Collaborating with a professional menu designer can be a big boost for your brand, but when technical design terms get into the mix, it can sometimes feel like translating a foreign language. So, whether you’re creating a new menu with our online menu maker or interacting with our friendly Design Services team, here are 5 key professional menu design terms explained so you can make the most of your menu!
Artfully arranging text guarantees a more coherent and communicative menu. The specific terminology for typography can be tricky though, even for professional designers, so let’s break it down to the essentials and clear up the difference between font and font style. In the Must Have Menus menu maker ‘Clear Gothic’ is a “font” or “font face” while a style applied to Clear Gothic, like bold or italic, is known as a “font style.” The most balanced menus use just 2 or 3 unique fonts to keep from looking messy or overdone.
2. Hex Color
The most common way to represent digital color on the web is via a 6-digit hexidecimal number most often referred to as “Hex Codes” or “Hex Color.” Each number represents a unique mix of Red, Green, and Blue and the combination of these three colors yields a surprising 16 million possible colors – all of which are available in our online menu maker!
3. White Space
We’ve all seen menus stuffed from top to bottom with text and images. “White space” is what that kind of menu is missing. The term refers to the spacing, of any color, between graphics, columns, and lines of type that provides a visual break from content. Though seemingly unimportant, white space is an integral design element that not only guides a customer’s focus but stabilizes any menu composition.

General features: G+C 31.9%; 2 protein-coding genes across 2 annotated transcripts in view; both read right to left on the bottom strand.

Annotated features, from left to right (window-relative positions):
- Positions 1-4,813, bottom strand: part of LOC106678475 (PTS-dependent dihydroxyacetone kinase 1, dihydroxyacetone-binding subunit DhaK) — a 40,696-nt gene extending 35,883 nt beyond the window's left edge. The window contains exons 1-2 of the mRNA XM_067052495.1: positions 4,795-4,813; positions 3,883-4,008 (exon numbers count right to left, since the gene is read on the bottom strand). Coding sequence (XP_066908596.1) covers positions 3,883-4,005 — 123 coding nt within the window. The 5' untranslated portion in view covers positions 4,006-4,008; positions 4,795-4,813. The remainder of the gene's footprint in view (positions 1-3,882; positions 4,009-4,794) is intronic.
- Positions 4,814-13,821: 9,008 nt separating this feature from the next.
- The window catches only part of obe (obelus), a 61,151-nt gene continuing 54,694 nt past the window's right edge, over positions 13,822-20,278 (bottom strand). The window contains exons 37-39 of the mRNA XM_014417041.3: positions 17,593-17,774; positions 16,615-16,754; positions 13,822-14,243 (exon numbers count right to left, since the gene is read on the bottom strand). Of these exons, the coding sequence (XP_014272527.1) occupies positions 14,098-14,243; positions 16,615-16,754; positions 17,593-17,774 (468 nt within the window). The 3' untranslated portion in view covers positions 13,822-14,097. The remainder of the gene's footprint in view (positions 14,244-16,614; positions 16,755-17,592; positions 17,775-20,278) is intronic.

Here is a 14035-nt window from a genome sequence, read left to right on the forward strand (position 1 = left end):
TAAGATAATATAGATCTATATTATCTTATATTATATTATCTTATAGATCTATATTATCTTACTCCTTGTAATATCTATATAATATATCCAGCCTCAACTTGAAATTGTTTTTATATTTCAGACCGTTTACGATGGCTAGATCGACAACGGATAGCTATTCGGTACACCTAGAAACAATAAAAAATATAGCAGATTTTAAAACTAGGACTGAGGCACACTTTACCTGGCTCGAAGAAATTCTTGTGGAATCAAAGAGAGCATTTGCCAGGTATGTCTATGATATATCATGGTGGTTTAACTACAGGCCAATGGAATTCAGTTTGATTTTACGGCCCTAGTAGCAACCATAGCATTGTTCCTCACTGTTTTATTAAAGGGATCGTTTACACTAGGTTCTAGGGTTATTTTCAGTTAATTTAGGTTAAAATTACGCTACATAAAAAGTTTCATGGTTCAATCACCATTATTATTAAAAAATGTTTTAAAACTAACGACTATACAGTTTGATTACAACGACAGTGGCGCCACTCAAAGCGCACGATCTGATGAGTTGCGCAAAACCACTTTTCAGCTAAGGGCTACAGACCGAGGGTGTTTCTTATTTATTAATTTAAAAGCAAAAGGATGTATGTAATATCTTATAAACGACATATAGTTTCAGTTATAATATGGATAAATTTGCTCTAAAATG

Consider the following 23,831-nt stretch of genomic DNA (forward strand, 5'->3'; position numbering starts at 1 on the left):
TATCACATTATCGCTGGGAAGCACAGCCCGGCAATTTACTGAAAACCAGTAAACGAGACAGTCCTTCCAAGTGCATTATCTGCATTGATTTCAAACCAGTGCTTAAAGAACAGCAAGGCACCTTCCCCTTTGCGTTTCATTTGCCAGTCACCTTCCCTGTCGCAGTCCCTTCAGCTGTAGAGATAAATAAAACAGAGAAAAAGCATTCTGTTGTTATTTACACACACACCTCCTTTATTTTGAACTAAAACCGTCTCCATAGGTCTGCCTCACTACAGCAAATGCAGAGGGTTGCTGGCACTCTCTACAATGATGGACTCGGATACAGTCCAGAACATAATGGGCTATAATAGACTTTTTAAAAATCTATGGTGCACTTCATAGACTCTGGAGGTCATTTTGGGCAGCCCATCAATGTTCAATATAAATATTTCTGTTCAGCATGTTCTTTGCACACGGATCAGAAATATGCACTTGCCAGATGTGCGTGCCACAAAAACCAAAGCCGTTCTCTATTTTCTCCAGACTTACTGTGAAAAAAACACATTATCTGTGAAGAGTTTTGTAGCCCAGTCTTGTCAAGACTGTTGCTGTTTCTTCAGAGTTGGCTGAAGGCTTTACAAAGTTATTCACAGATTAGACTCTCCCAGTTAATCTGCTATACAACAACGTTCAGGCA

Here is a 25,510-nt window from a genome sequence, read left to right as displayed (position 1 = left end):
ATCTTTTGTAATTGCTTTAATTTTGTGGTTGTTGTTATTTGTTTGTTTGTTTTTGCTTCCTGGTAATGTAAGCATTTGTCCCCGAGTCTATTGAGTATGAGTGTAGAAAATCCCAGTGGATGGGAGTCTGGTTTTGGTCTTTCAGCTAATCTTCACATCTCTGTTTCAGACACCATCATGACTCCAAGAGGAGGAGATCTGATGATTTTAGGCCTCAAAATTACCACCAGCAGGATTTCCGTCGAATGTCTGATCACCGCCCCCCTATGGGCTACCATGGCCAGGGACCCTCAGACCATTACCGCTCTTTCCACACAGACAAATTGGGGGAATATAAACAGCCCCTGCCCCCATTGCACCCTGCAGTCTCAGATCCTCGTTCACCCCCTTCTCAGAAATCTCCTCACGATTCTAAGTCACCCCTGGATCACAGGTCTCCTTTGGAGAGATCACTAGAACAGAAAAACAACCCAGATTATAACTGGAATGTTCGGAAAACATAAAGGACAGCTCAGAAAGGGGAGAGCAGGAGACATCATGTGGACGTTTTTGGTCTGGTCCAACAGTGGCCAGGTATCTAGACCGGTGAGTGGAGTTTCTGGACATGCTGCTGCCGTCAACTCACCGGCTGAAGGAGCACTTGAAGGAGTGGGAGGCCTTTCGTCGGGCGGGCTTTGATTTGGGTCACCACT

4. Image Resolution
We know it’s tempting to grab your logo from anywhere you can find it but remember, an image that looks great on the internet can look grainy or pixelated when printed.
Generally, graphic images can be defined as either ‘raster’ or ‘vector’. Raster images are made up of thousands of pixels that, when resized, can lower visual quality. Vector images however are made up of points that have a defined X and Y coordinate and can be resized easily without any loss of quality.
So, when a designer requests a high resolution logo for your printed menus, we suggest providing a vector file or a high resolution raster image of at least 300 dpi. Not sure how to tell the difference? No problem! Just check the file type. Most commonly vector files end in .ai, .eps, .pdf or .svg while raster files end in .jpg, .gif, .png, or .tif
In design speak, ‘contrast’ refers to the difference between paired but distinct elements. ‘High contrast’ refers to the juxtaposition of opposing graphic elements like dark and light, thick and thin, long and short, or textured and smooth. Contrast can also refer to highlighted elements or the pairing of inverse colors that make a menu really pop!